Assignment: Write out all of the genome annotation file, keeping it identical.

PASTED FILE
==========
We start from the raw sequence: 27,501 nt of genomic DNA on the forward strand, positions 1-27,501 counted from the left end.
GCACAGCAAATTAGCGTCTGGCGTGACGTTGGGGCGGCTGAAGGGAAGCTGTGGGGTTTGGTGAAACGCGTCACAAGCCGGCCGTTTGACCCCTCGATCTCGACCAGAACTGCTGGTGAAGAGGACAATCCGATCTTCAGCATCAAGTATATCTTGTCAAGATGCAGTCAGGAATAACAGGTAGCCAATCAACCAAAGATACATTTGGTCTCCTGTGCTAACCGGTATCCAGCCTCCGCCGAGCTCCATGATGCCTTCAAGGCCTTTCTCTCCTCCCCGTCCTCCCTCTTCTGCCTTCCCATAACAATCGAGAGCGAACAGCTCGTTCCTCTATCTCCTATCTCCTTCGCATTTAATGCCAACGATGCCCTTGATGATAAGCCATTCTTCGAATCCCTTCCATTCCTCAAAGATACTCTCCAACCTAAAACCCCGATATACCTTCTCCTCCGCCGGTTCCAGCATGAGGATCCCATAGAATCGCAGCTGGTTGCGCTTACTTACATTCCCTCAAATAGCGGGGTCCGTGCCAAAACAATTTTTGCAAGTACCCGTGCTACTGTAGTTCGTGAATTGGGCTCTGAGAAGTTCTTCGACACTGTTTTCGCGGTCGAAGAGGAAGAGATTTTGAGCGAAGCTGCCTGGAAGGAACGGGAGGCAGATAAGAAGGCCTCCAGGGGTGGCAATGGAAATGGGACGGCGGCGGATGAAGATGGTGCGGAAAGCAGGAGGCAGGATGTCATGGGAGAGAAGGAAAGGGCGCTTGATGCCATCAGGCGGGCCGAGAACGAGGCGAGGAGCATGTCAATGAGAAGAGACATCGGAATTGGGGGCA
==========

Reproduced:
We start from the raw sequence: 27,501 nt of genomic DNA on the forward strand, positions 1-27,501 counted from the left end.
GCACAGCAAATTAGCGTCTGGCGTGACGTTGGGGCGGCTGAAGGGAAGCTGTGGGGTTTGGTGAAACGCGTCACAAGCCGGCCGTTTGACCCCTCGATCTCGACCAGAACTGCTGGTGAAGAGGACAATCCGATCTTCAGCATCAAGTATATCTTGTCAAGATGCAGTCAGGAATAACAGGTAGCCAATCAACCAAAGATACATTTGGTCTCCTGTGCTAACCGGTATCCAGCCTCCGCCGAGCTCCATGATGCCTTCAAGGCCTTTCTCTCCTCCCCGTCCTCCCTCTTCTGCCTTCCCATAACAATCGAGAGCGAACAGCTCGTTCCTCTATCTCCTATCTCCTTCGCATTTAATGCCAACGATGCCCTTGATGATAAGCCATTCTTCGAATCCCTTCCATTCCTCAAAGATACTCTCCAACCTAAAACCCCGATATACCTTCTCCTCCGCCGGTTCCAGCATGAGGATCCCATAGAATCGCAGCTGGTTGCGCTTACTTACATTCCCTCAAATAGCGGGGTCCGTGCCAAAACAATTTTTGCAAGTACCCGTGCTACTGTAGTTCGTGAATTGGGCTCTGAGAAGTTCTTCGACACTGTTTTCGCGGTCGAAGAGGAAGAGATTTTGAGCGAAGCTGCCTGGAAGGAACGGGAGGCAGATAAGAAGGCCTCCAGGGGTGGCAATGGAAATGGGACGGCGGCGGATGAAGATGGTGCGGAAAGCAGGAGGCAGGATGTCATGGGAGAGAAGGAAAGGGCGCTTGATGCCATCAGGCGGGCCGAGAACGAGGCGAGGAGCATGTCAATGAGAAGAGACATCGGAATTGGGGGCA